COMPLEMENTARY DNA PROBES TO A STEROID RECEPTOR GENE
Principal Investigator: J Pike
Abstract: Control of eukaryotic gene expression ts exerted at developmental and homeostatic levels through proteins whose interactions within the nucleus dictate the transcriptional activities of most cellular genes. Steroid receptors may represent the best characterized subset of this family primarily because the recent molecular cloning of their respective genes has yielded tremendous structural and functional insight. The intent of this renewal application is to utilize receptor cDNAs, previously recovered and characterized, to study the evolution, structure, function, and biology of this receptor protein, and to evaluate its role in tissue resistant diseases. Murine and porcine receptor cDNAs will be obtained and their sequences compared with currently existing avian and human receptor cDNAs. Cloning of the human receptor natural gene will provide an overall view of its organization, allow us to evaluate its regulatory elements, and will form the basis for identifying genetic defects in resistant cells. Transient transfection of receptor cDNA (both intact and mutant) into eukaryotic recipient cells will be utilized to evaluate the peptide's requirements for function (DNA- and steroid-binding). Transcriptional evaluation will be made by employing natural and cloned target gene promoters as reporter genes for transcriptional activity (CaBP, osteocalcin, MMTV). Peptides produced via prokaryotic hosts will be utilized to define precisely the nature of gene elements conferring D- sensitivity. The tertiary structure of important peptide domains will be evaluated employing zinc. Experiments regarding the cell biology of receptor will employ developmental, ontogenic, and homeostatic models. Key elements which trigger receptor gene expression will be ascertained. Autologous hormonal upregulation of receptor mRNA will be probed at the transcriptional level, and the receptor gene promoter scanned for receptor recognition sites. The relationship between this and other regulatory elements will be evaluated. Expression of receptor cDNA will be employed to evaluate the absolute receptor requirements for certain bioresponses and to evaluate the effect of receptor concentration on biologic activity. Cell lines derived from patients with the human D-resistant syndromes will be critically evaluated at the nucleic acid level for genetically-determined receptor abnormalities. Both DNA (polymorphisms) and RNA (size) will be screened. Direct assessment of this syndrome will be achieved by the molecular cloning of receptors with specific functional defects. Intact receptor cDNA will be employed in complementation studies to ascertain whether dysfunctional receptors represent exclusive defects. Our long term goals are to understand 1) the regulation of gene expression 2) receptor regulatory biology, and 3) the genetic basis for D-resistant syndromes. We believe that these goals can be met most efficiently utilizing current molecular biologic approaches.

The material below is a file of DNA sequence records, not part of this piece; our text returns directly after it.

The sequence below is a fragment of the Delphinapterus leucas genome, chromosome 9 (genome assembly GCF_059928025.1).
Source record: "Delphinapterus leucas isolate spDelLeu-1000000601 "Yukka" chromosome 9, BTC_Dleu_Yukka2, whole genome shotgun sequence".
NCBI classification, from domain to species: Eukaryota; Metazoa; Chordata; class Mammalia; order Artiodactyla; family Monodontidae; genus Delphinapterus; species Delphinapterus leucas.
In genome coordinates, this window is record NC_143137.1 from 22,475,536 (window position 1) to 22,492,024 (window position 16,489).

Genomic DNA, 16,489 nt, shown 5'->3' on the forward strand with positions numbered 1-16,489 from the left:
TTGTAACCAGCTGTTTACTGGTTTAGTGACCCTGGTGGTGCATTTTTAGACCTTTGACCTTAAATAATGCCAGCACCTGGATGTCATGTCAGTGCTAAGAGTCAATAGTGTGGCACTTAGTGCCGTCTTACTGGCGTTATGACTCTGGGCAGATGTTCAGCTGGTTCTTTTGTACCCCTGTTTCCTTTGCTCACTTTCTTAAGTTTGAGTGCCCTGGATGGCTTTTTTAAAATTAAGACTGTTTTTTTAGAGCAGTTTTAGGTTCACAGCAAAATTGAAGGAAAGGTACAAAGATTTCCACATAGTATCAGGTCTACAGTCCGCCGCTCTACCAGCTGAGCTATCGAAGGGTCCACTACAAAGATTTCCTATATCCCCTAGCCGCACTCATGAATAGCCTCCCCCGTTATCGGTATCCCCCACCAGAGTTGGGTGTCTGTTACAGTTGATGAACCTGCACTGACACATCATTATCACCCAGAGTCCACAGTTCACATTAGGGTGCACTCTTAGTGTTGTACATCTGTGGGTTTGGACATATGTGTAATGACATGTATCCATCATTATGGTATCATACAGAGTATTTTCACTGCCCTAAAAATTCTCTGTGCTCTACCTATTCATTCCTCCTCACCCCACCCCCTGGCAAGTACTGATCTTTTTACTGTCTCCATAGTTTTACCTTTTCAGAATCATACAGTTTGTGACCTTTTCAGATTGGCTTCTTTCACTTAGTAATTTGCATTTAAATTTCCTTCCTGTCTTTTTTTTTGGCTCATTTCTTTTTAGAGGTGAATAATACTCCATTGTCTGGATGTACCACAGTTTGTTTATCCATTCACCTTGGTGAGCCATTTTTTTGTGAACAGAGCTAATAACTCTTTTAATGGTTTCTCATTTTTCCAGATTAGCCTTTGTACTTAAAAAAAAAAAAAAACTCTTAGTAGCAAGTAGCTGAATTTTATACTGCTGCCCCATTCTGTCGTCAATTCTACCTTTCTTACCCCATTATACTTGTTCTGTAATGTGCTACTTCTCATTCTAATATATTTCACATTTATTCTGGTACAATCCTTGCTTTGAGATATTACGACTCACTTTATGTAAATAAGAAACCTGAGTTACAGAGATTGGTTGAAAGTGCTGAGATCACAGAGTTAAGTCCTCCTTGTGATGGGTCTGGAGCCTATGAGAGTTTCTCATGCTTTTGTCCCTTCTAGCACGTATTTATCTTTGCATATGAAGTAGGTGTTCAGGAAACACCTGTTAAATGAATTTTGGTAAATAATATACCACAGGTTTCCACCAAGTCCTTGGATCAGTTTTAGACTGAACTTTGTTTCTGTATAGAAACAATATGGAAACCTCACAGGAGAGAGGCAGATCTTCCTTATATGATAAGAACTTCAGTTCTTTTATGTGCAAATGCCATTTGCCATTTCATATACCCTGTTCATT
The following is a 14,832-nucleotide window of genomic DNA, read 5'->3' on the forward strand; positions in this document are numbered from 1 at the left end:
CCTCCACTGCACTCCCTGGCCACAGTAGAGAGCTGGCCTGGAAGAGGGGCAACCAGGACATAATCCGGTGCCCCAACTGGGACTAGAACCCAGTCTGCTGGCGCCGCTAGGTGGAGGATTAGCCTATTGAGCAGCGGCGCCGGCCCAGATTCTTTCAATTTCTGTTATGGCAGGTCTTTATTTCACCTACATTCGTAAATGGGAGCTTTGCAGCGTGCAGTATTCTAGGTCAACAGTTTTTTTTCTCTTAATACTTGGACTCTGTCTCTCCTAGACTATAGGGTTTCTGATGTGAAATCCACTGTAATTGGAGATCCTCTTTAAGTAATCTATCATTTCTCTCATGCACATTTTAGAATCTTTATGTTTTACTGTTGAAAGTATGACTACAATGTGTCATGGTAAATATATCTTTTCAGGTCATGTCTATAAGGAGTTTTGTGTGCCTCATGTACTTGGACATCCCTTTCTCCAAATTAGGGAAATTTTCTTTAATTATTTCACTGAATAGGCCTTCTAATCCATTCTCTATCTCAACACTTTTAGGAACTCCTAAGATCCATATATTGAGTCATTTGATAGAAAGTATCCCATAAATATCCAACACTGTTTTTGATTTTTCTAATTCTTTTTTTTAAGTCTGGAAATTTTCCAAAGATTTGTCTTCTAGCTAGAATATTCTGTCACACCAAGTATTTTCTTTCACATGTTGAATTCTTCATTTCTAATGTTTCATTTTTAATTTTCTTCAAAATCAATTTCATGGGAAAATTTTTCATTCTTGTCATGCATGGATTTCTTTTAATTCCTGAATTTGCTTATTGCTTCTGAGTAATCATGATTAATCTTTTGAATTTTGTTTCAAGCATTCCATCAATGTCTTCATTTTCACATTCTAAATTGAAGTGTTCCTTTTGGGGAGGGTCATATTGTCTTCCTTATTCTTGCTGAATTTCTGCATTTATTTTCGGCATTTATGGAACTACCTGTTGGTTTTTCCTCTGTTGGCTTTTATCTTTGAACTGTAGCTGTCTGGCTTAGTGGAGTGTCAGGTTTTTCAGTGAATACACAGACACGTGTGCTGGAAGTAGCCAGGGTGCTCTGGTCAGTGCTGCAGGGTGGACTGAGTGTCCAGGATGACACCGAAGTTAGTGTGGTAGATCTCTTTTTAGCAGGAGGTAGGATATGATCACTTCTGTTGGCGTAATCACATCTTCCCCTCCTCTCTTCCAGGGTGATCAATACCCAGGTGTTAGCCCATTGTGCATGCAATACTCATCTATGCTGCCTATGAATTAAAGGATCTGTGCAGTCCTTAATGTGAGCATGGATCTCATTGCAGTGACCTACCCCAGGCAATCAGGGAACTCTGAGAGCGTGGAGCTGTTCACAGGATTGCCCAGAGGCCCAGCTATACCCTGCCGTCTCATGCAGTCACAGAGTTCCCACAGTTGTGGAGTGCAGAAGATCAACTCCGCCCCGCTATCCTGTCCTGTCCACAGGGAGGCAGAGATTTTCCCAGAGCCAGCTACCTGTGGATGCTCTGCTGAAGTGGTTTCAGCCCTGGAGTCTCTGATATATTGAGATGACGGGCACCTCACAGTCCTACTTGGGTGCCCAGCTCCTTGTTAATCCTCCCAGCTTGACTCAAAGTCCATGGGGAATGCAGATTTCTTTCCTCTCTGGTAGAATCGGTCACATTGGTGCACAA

Funding Period: 1986-04-01 - 1992-12-31
more information: NIH RePORT